I'm a not so typical American college student
who's spending a month in Tours, France
. When I told KissThis
I was going to be away for a month, she told me I should write day logs or something about the experience. After a little bit of consideration I've decided to try to write once a week. Let's face it: I'm lazy and getting online here for me is a pain. If you're that intrigued by my writing, you're just going to have to wait or msg me ;-)
I suppose I should start with how I ended up here to begin with. It was the first day of my Intermediate French II class at Simon's Rock College of Bard, which I was taking for my language requirement, when the teacher mentioned that a group from Bard College would be going to France for a month this summer and that if we were interested we should tell her by Friday. At the time I was absolutely miserable and wanted to get as far away from my life as possible so I could rethink things. My parents had always wanted me to go somewhere for a while and take an intensive language since I'm so bad with languages in a classroom, be they natural or computer. I proposed the idea to them and they went for it. I was thrilled.
As time passed my life back in the states got a little better. I met a bunch of new people, found a new place for myself and did a lot of thinking about what had happened in the past. Then I remember that I would be leaving all of my new found goodness for a month to study French and I wasn't thrilled. I'd opted to leave a few days after everyone else with two of the three people from my school who were going so they could stay for their AA graduation even though I wasn't going to get my AA this year because of the insanity that had driven me to France in the first place. We were going to be a few days late to classes and would have to make our own way from school to Tours, France. It didn't take me long to figure out that if the three of us were going to make it alive I'd have to do a lot of research about how this worked ahead of time.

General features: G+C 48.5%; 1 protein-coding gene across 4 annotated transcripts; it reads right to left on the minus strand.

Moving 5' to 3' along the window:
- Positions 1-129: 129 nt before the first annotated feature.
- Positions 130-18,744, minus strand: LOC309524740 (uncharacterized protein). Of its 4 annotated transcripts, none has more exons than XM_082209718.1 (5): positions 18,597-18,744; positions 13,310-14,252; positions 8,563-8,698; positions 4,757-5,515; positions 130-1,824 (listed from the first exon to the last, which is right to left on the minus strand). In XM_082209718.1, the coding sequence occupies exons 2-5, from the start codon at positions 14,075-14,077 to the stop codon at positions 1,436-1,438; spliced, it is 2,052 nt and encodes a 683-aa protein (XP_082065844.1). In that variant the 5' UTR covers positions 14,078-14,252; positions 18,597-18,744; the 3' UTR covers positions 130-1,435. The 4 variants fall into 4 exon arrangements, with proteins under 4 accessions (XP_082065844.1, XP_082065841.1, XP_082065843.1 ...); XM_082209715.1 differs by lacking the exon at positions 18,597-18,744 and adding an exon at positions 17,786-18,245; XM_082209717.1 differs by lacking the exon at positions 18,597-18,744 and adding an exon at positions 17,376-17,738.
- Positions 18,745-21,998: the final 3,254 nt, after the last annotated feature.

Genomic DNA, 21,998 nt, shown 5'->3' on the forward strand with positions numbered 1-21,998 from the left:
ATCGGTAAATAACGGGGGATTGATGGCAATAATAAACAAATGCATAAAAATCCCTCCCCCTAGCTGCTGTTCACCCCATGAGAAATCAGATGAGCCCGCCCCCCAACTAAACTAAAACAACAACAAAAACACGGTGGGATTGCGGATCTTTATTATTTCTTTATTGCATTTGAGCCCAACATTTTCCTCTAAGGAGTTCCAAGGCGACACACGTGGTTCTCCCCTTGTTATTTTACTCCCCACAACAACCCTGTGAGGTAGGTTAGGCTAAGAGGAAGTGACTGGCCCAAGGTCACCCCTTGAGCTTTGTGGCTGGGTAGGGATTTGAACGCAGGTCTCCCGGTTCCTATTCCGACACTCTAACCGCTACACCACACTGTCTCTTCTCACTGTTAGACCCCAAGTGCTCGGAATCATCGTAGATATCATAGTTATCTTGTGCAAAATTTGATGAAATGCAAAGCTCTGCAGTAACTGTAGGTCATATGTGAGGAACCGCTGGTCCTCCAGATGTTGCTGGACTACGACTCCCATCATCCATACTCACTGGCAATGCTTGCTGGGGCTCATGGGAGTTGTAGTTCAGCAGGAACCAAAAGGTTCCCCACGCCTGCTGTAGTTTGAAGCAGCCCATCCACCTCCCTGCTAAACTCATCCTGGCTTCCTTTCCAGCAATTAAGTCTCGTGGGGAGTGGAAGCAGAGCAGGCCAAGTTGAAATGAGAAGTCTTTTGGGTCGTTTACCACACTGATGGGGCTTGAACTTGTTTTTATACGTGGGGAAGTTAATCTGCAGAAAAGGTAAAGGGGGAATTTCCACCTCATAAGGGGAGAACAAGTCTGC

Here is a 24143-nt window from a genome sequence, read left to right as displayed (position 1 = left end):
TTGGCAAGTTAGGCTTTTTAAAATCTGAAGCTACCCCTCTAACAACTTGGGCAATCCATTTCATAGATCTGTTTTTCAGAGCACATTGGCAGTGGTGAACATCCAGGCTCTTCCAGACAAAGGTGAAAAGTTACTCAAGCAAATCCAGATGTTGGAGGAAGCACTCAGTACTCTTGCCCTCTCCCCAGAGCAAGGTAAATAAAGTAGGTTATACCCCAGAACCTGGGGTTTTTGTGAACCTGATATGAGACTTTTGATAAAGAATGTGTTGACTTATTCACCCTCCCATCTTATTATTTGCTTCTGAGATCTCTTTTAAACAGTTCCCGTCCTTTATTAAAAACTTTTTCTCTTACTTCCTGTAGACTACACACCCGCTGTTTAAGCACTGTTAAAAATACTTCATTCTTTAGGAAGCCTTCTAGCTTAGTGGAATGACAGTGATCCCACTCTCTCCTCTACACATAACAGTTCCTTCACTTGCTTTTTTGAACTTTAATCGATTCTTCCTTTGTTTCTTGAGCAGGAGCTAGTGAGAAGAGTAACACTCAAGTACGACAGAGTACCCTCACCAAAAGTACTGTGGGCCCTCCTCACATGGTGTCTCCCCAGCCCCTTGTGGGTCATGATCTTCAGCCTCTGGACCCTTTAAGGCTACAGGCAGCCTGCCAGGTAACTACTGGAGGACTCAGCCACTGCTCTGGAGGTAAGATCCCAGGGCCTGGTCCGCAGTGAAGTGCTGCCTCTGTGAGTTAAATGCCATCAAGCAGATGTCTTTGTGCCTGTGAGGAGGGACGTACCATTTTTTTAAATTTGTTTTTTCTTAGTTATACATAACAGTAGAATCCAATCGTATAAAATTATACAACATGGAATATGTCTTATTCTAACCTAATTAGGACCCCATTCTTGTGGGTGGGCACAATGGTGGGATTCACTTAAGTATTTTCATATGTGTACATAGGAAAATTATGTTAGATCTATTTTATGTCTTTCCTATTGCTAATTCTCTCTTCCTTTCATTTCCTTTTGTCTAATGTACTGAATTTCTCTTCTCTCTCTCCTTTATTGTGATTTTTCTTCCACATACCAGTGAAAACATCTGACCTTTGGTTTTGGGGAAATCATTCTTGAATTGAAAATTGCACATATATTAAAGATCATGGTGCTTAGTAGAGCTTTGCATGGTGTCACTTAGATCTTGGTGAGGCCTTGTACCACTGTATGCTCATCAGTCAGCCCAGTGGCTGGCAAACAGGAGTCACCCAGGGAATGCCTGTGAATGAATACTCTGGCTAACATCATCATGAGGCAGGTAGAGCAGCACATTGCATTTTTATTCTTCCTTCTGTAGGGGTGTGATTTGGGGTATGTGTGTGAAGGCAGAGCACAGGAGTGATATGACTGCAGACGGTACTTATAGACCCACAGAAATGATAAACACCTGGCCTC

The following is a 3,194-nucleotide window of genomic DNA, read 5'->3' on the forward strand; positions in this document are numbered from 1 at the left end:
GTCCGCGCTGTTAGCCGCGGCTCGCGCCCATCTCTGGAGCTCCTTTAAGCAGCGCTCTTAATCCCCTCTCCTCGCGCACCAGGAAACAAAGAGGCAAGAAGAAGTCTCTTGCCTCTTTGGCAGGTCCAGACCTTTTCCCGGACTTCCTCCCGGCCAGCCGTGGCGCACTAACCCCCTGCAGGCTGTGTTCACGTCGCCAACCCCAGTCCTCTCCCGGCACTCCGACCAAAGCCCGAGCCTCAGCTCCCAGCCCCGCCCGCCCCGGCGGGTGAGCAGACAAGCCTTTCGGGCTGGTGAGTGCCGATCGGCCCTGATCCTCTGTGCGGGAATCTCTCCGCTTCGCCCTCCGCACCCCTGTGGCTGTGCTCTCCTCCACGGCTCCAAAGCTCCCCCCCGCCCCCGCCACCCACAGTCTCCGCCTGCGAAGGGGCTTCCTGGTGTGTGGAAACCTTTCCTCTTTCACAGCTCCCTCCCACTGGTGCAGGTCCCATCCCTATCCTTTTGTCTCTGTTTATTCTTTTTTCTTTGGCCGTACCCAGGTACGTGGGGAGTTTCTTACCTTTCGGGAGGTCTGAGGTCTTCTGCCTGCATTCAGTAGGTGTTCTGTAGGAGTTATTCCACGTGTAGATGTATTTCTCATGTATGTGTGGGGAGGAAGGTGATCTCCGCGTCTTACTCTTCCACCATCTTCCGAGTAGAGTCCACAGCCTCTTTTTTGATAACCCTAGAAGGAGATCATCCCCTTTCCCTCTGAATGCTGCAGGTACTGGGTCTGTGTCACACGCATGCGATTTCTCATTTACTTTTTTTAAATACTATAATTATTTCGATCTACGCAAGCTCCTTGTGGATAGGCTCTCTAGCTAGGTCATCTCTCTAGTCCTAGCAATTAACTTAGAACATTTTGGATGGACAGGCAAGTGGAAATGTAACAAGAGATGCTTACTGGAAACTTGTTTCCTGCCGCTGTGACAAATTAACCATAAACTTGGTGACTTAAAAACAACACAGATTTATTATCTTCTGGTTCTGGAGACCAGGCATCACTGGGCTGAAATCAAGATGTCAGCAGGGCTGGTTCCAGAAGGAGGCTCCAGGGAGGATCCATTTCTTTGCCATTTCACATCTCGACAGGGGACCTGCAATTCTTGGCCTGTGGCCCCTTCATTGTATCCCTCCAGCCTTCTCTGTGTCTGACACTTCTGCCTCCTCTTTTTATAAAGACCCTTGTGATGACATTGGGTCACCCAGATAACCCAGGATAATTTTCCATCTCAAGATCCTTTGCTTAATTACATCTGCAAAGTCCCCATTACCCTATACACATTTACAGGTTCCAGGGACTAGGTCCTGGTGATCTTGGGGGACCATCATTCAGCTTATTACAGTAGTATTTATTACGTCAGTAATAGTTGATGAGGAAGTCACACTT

When finals ended I decided to go home a day before graduation so I could sleep in a real bed and take a bath before I left the country for the unknown. We were taking an Air France flight out of Boston Logan at 7:55 PM on May 26, 2003 and even though we live inside the I-495 perimeter and can be as close as 35 minutes from the airport my mother decided to leave at 3:15 PM since it was raining and she had no idea what Memorial Day traffic would be like. I knew I'd be bored at the airport and my laptop was giving me trouble, so I asked Xavier to join me there since he claimed he had nothing else to do. We stood in one of those terribly long airport lines waiting to check in and he gave me his old Visor to play with for the trip and we tried to get my laptop Debian install back in working condition. After maybe an hour in line I reached the counter and handed them my ticket (because for some reason we had paper instead of E-tickets) and waited:
"Have any bags to check?"
"Yes, this one."
*pause* "Ok, here you go. You're going to have to move through security quickly to make your flight."
"Um, what? My flight leaves at 7:55 PM and it's 5:12 PM"
*shuffling of papers and clicking of computer keys* "There's usually a flight then, but not tonight. You're on the 5:40 PM flight at gate C31."
I wasn't amused. There was no way the other two Simon's Rockers I was going with were going to make it since they had three hours to drive from school after graduation and I was going to have to do this alone with my six years of school French. I hugged Xavier and set out towards security while trying to call my mom on my cell phone.
I found out later that an Air France strike was starting after our flight. Government run everything was striking all the time all over France because they had or were going to make some changes to the retirement plan for government workers and in France everything from trains to telephones is government run. While waiting in this huge line while they got the plane ready, which was late, one of the other people I was going with named Jilla showed up looking rather frazzled. She'd just gotten there and told if she'd been five minutes later she wouldn't have been permitted to go. We boarded the plane and off we went.